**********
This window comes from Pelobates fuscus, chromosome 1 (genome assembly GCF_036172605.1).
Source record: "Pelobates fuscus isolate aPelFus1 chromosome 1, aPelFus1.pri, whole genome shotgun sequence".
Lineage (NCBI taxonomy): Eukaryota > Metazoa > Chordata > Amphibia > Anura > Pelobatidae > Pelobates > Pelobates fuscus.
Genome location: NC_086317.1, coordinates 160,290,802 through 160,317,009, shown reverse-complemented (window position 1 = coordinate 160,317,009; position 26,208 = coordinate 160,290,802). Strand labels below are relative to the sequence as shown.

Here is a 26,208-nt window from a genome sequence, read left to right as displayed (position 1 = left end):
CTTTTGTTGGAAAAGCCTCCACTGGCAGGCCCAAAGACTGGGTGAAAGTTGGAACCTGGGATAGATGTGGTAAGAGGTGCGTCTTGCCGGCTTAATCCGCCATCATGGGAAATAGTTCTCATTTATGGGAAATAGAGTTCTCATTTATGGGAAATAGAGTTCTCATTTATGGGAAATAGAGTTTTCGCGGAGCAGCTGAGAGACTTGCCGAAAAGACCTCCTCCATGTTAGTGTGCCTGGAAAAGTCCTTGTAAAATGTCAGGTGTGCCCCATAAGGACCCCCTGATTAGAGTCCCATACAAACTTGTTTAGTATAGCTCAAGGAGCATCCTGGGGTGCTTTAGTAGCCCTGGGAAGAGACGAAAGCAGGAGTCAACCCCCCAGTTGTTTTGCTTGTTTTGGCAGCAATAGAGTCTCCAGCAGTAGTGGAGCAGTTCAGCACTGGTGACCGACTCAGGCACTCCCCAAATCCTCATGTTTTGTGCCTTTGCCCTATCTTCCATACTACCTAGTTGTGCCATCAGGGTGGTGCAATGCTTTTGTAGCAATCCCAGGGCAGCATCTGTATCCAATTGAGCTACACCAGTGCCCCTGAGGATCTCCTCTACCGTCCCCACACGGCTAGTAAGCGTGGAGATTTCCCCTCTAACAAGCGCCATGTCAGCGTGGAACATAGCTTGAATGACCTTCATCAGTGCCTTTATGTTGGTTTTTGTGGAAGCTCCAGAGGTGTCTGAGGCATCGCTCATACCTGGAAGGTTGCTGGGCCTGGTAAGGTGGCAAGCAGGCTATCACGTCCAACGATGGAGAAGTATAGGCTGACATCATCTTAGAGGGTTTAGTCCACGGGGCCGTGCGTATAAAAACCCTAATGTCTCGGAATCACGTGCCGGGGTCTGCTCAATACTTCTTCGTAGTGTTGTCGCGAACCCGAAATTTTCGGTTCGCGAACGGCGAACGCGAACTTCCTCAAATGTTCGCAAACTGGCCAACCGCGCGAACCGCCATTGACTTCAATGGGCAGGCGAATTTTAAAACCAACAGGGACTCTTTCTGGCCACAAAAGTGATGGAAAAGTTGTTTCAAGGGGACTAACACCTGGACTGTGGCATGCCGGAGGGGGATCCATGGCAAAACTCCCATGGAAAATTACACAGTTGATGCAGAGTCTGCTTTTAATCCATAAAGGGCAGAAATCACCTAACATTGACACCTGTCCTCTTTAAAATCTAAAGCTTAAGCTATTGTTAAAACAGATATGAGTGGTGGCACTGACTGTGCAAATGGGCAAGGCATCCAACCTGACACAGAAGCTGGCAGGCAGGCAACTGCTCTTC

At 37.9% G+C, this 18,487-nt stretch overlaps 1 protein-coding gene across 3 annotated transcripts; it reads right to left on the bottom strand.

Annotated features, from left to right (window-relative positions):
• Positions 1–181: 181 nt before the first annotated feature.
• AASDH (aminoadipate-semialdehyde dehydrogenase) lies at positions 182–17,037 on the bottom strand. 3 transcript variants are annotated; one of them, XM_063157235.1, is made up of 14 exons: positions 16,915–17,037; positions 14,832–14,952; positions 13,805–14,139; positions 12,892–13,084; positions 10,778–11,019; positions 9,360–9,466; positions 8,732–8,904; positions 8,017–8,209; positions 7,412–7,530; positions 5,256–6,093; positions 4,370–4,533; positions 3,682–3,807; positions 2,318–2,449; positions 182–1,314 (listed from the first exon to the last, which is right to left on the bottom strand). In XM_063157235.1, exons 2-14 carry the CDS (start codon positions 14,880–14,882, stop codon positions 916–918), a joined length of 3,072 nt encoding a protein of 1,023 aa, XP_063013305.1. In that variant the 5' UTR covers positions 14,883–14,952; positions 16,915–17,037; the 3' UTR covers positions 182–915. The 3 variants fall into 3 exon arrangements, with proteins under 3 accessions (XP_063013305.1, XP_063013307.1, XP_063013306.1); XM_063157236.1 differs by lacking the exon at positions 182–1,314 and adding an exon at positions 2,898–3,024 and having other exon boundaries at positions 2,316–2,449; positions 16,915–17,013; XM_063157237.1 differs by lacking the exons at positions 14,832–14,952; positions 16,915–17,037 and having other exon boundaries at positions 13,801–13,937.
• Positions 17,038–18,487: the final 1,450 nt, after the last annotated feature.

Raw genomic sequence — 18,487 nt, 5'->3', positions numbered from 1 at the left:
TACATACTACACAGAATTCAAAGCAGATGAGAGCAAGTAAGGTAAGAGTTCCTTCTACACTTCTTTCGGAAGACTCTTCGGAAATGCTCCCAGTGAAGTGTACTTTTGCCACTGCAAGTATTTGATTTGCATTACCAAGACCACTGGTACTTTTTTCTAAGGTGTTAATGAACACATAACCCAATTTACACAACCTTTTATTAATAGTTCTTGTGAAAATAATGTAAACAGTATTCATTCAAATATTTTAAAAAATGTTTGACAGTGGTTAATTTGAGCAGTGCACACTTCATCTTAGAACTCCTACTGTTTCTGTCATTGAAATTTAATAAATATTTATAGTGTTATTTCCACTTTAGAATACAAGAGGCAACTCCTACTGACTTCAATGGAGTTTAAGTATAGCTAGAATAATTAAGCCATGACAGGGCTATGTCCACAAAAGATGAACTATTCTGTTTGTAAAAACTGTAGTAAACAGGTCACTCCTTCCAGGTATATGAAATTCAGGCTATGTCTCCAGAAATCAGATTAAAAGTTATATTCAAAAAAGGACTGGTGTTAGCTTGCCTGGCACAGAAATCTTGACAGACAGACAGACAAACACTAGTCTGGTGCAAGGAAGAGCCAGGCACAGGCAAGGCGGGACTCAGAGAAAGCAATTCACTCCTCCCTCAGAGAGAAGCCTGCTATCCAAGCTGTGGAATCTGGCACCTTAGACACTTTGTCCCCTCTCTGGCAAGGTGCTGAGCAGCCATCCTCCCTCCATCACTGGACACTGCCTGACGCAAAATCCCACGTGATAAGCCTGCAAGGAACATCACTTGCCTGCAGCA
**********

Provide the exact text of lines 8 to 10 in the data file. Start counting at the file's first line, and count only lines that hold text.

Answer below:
Annotated features, from left to right (window-relative positions):
• Positions 1–181: 181 nt before the first annotated feature.
• AASDH (aminoadipate-semialdehyde dehydrogenase) lies at positions 182–17,037 on the bottom strand. 3 transcript variants are annotated; one of them, XM_063157235.1, is made up of 14 exons: positions 16,915–17,037; positions 14,832–14,952; positions 13,805–14,139; positions 12,892–13,084; positions 10,778–11,019; positions 9,360–9,466; positions 8,732–8,904; positions 8,017–8,209; positions 7,412–7,530; positions 5,256–6,093; positions 4,370–4,533; positions 3,682–3,807; positions 2,318–2,449; positions 182–1,314 (listed from the first exon to the last, which is right to left on the bottom strand). In XM_063157235.1, exons 2-14 carry the CDS (start codon positions 14,880–14,882, stop codon positions 916–918), a joined length of 3,072 nt encoding a protein of 1,023 aa, XP_063013305.1. In that variant the 5' UTR covers positions 14,883–14,952; positions 16,915–17,037; the 3' UTR covers positions 182–915. The 3 variants fall into 3 exon arrangements, with proteins under 3 accessions (XP_063013305.1, XP_063013307.1, XP_063013306.1); XM_063157236.1 differs by lacking the exon at positions 182–1,314 and adding an exon at positions 2,898–3,024 and having other exon boundaries at positions 2,316–2,449; positions 16,915–17,013; XM_063157237.1 differs by lacking the exons at positions 14,832–14,952; positions 16,915–17,037 and having other exon boundaries at positions 13,801–13,937.